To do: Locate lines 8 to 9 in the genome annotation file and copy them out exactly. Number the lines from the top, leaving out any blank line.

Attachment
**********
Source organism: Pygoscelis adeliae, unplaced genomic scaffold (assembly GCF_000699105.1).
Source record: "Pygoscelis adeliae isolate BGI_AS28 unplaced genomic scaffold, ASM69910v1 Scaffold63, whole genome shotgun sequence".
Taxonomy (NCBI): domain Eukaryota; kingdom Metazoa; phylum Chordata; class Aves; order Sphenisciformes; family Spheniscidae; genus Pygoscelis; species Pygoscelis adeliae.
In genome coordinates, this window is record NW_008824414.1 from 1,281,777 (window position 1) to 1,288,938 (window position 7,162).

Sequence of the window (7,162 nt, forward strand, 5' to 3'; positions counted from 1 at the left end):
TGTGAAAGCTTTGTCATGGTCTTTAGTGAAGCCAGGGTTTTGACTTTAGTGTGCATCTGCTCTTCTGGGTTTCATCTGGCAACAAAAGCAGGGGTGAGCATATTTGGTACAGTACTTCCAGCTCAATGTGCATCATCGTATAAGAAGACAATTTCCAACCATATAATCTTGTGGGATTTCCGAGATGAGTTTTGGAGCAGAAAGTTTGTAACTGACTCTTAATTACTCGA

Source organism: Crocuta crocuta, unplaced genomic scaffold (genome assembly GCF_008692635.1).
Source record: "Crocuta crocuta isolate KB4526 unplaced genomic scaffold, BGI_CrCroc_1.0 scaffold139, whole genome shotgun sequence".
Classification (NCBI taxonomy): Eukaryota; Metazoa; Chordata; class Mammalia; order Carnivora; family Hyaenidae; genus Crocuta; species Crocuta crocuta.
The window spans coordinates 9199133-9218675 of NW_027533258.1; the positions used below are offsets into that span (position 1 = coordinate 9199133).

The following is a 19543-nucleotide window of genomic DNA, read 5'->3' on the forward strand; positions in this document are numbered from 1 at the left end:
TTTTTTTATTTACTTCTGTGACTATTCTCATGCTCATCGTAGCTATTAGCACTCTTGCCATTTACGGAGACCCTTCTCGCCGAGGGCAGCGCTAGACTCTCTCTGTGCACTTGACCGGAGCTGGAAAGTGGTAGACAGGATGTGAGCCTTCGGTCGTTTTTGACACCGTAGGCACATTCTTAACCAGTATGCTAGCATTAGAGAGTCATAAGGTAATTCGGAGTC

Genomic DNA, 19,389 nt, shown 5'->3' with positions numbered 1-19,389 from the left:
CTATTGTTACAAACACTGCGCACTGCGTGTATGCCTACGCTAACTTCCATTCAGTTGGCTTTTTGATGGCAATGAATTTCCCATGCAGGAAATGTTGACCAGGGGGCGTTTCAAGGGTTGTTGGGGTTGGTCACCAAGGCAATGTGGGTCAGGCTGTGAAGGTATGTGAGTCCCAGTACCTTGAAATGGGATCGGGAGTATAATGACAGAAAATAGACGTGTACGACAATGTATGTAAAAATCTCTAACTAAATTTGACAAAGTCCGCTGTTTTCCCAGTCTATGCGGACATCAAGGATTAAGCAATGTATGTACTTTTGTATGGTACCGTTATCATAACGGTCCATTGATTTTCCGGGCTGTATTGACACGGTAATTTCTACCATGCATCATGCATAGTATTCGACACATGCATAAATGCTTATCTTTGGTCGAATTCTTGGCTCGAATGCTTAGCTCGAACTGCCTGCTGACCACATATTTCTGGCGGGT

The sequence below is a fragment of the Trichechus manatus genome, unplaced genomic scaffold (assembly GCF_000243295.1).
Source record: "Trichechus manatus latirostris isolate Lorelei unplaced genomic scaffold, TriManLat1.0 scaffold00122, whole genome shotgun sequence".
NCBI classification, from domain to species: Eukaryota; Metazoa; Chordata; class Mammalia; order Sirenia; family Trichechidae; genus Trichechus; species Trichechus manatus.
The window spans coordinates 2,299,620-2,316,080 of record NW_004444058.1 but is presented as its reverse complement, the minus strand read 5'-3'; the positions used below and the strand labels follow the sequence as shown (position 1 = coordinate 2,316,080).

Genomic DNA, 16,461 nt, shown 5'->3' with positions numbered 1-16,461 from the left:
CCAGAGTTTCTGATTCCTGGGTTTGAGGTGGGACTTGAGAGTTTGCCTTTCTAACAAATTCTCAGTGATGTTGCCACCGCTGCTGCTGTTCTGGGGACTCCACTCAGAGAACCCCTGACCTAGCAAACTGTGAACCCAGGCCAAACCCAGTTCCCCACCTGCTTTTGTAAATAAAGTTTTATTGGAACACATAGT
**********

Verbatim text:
Source record: "Crocuta crocuta isolate KB4526 unplaced genomic scaffold, BGI_CrCroc_1.0 scaffold139, whole genome shotgun sequence".
Classification (NCBI taxonomy): Eukaryota; Metazoa; Chordata; class Mammalia; order Carnivora; family Hyaenidae; genus Crocuta; species Crocuta crocuta.